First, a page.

Thursday, November 28, 2013

North Bank East Loop

You're supposed to burn off the calories after the Thanksgiving Day feast. Of course, the smarter thing to do in the first place would be not to overeat to the point where the ungodly mix of gravy, bread rolls, cheesecake, ice cream, and habanero hot sauce send all the male relatives to sleep it off on living room sofas, recliners, and rocking chairs with our distended abdomens making us look like poster children for male pregnancy. This year I did it backwards though, hiking before the gala of gluttony that is Thanksgiving Day dinner. I'm not sure if walking before the food fest was smarter or not, but I did get a good hike out of the holiday and that is never a bad thing.

Sun...need more s-s-sun
Getting up early Thanksgiving morning, I hopped in the car and quickly drove over to the nearby North Bank Deer Habitat before the coffee molecules stimulated my brain cells and made them reconsider the decision to go hiking. A couple of things were noted getting out of the car parked next to the closed gate: dang, it was cold and dang, it was foggy.  Kind of dark too, since the sun allegedly was just rising, I really couldn't tell from the light or warmth, or lack thereof.

Drink coffee before picking your hike

The thick fog was probably a blessing as the hike started, because the East Boundary Road charges up a formidable ridge without preamble, about as subtle as a flaming meteor striking the earth. The trails in the habitat are all steep but the East Boundary Road is probably the steepest, climbing nearly 1,000 feet in the first mile. Since visibility was limited, there were no demoralizing views of the trail ascending the so-called gentle and rolling hills of the habitat.

OK, the hike just got totally awesome
It was a quiet morning with the only sounds in the fog were those of boots crunching into icy soil and the gasping breaths of your intrepid blogster. The trail climbed up and out of the fog and oh my, what an utterly fantastic view. Below me was a blanket of low clouds filling the North Umpqua River valleys with the tips of mountains rising out of the soft white cottony sea like small forested islands. Quickly forgetting about burning quad muscles, I stopped frequently in solitary appreciation of the view. Who am I kidding?  I stopped frequently because of burning quad muscles but I was also appreciative of the vista.

The fine line between light and dark
After the first couple of miles, the trailed leveled out, relatively speaking. There was still plenty of uphill walking yet to be done but the grade was nowhere nearly as taxing as it had been. Below the trail, the shadows cast by the ridge crest played upon fogbound Blacktail Basin and I tried to get a picture of my own shadow doing a funny pose but could never quite pull off the trick.

Oh, deer
At a bench strategically sited at the top of the steepest stretch of trail, it was time to shed some clothing layers before heading up the trail in the morning sun. Birds twittered in the bushes and hawks keened their distinctive piercing whistle. A solitary Columbia white-tailed deer scampered across a hillside about a half-mile away from me. I pulled out the camera and switched to the telephoto lens, locking it onto the camera body. Click! That deer heard me! It does makes one appreciate the stealthiness of deer-hunting cougars because that deer demonstrated a very keen sense of hearing.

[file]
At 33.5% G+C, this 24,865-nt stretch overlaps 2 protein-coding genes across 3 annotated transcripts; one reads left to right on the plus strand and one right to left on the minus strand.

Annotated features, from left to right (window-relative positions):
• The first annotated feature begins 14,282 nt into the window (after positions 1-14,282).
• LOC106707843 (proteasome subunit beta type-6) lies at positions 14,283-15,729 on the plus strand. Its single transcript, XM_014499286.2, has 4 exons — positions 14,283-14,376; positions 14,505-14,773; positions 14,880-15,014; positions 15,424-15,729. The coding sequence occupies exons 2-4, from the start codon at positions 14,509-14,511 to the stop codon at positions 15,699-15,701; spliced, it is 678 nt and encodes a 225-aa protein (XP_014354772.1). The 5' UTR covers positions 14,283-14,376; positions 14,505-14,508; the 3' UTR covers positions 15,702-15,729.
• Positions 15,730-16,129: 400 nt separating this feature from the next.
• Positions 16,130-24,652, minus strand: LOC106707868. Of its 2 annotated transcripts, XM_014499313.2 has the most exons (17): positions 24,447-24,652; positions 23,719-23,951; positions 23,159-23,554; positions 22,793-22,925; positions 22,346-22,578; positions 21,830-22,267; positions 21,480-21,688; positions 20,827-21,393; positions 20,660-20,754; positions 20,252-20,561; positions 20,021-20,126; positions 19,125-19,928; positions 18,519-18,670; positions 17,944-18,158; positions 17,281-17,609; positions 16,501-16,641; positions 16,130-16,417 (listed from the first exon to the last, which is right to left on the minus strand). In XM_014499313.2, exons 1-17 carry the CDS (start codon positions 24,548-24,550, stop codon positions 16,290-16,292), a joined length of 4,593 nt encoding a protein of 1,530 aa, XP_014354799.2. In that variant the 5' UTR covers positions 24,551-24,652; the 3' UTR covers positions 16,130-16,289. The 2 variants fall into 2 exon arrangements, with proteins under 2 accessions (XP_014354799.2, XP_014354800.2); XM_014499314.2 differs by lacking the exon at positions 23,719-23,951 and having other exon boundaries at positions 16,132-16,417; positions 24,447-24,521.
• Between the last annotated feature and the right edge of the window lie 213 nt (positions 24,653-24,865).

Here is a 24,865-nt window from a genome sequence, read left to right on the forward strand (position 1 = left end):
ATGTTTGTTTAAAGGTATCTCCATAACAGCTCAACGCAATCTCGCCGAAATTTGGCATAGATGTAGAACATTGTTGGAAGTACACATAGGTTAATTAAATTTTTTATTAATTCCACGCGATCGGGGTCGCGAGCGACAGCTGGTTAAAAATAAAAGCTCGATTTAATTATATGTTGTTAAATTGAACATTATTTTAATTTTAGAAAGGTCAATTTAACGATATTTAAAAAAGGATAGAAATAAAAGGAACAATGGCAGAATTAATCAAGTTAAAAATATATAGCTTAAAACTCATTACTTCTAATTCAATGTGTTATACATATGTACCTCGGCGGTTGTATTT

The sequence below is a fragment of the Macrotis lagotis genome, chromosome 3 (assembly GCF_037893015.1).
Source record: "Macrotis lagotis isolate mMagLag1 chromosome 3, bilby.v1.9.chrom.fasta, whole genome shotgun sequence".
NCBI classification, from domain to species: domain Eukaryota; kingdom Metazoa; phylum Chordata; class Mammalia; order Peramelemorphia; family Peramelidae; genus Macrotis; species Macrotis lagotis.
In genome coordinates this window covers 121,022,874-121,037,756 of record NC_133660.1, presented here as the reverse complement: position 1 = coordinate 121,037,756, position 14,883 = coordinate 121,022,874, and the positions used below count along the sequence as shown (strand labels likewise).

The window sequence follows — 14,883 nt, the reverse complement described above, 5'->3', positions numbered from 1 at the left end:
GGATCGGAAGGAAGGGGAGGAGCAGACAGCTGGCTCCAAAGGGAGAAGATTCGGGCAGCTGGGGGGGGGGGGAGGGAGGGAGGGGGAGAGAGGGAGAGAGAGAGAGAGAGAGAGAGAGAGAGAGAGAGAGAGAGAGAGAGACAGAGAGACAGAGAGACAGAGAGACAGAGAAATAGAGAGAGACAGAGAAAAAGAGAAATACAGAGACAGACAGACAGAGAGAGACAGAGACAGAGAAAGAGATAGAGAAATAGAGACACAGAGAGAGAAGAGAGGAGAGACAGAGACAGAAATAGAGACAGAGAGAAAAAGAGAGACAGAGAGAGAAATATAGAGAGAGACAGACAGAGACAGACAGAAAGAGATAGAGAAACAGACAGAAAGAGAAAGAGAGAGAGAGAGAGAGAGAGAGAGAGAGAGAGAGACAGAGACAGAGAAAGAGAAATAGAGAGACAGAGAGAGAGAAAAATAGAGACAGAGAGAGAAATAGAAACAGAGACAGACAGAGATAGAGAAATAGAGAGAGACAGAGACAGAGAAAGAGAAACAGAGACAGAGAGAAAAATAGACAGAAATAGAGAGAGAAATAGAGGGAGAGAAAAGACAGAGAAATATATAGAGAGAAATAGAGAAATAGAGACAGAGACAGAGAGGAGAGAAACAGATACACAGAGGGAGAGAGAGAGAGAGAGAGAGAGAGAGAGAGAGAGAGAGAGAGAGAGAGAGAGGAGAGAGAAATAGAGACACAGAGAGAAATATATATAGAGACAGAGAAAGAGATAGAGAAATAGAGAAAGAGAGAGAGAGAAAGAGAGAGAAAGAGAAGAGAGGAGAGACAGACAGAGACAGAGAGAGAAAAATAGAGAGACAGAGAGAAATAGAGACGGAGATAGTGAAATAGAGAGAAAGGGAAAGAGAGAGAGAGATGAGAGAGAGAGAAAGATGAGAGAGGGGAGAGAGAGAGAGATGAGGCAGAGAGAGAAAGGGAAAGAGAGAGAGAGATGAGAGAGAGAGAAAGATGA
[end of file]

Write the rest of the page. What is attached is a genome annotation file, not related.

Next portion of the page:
I make bad choices
About three miles up the ridge, a fork in the road offered another rest spot and it was decision time. The left fork angled gently (relatively!) across the north boundary ridge while the right fork charged madly straight up the slope, reminiscent of the first mile of this hike. Sometimes, you just can't get any more tired than you already are and armed with that dubious logic, I headed up the steeper right fork.

Sutherlin, somewhere in there

There was much rejoicing at the north boundary ridge, even though the uphill walking was not yet finished. From the ridge, there were stunning views of fogbound Sutherlin and the equally fogbound North Umpqua River basin. The slope dropped away steeply from my feet with Blacktail Basin directly below. Even though much of the morning fog had burned off, there was still plenty of white cloud blanketing the valley like a snow white virgin Huggy. Still a vista for the ages.

Do you like my highlights?
After a short climb, the trail dropped down to the purple martin sanctuary with purple martin apartments dangling from a man-made tree of sorts.  Purple or otherwise, no martins were nesting here today, though. Leaving behind the purple martin condo complex, the trail angled gently downhill and the transition was permanent:  it was all downhill from here as the road dropped down to the hilariously named Soggy Bottoms.

Soggy Bottoms does not look its name
My GPS data showed me walking 40 minute miles on the climb up and clicking off 23 minute miles on the way down. Empiric proof I walk faster downhill.  Whee, it was fun to go downhill and in no time I found myself in the car heading towards a destiny with a plateful of food. This was a great hike and call me thankful!

Beautiful trail flanked by ugly poison oak
For more pictures of the hike, please visit the Flickr album.

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  1. Fabulous photos Richard, the ones of the low cloud and fog are unreal. Hope you got your Turkey lunch afterwards :) Cheers Robyn :)

    1. Thanks Robyn, yes I did get to partake of the turkey. I behaved myself though, I think I was too tired to raise my fork!